Last week I opined about the future of modelling and wondered if 3D printing was going to make all those boxes of bits we model makers stash away obsolete. Not knowing the real answer I decided to take the plunge and order a couple of examples from Shapeways to see what they were like. The first has arrived.
The first thing is that the service was amazingly swift. I placed my order on Sunday and the box turned up on Wednesday. Not bad considering the contents didn't exist in anything other than a computer file when I requested them.
Anyway, my parcel contained an On30 steeple cab locomotive body that looks a heck of a lot like the one running on my model of the Hellingly Hospital Railway. The material its made in is described as "White, flexible and strong". It's certainly white, seems as flexible as similar thickness plastic and presumably has a similar strength although I've not tested this.
The surprise is the surface. I knew that 3D printers couldn't do curves very effectively, they render as a series of steps albeit tiny ones, but the verticals on this model have the texture of very fine sandpaper. I'm assuming that this is because the model is "grown" from a pile of powder. I'm not sure how to deal with this at the moment. My inclination is to shoot a coat of high-build primer over the whole thing to see if this smooths the surface without losing the lovely rivet detail on the ends.It's this that stops me sanding the model flat, well that and the feeling that I shouldn't need to. After all, if I have to sculpt the model locomotive out of a lump of plastic, this isn't the future. Well not yet anyway.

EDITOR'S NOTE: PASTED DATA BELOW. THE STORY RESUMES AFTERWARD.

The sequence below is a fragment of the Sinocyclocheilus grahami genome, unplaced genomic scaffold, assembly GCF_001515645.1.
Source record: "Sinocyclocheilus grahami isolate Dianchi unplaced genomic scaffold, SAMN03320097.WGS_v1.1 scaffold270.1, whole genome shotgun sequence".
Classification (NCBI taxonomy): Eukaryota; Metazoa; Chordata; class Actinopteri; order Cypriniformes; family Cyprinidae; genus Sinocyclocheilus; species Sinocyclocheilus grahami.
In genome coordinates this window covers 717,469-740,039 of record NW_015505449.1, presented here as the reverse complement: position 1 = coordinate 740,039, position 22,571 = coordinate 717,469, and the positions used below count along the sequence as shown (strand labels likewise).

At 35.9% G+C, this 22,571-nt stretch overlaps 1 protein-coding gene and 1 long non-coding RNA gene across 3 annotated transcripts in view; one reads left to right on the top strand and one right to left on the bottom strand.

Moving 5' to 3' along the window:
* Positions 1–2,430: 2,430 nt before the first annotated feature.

Never mind, I'm reasonably impressed. I'll see if I can turn this into a finished model. In the meantime, I've also got a K6 telephone box on order in a different material. We'll see how that turns out.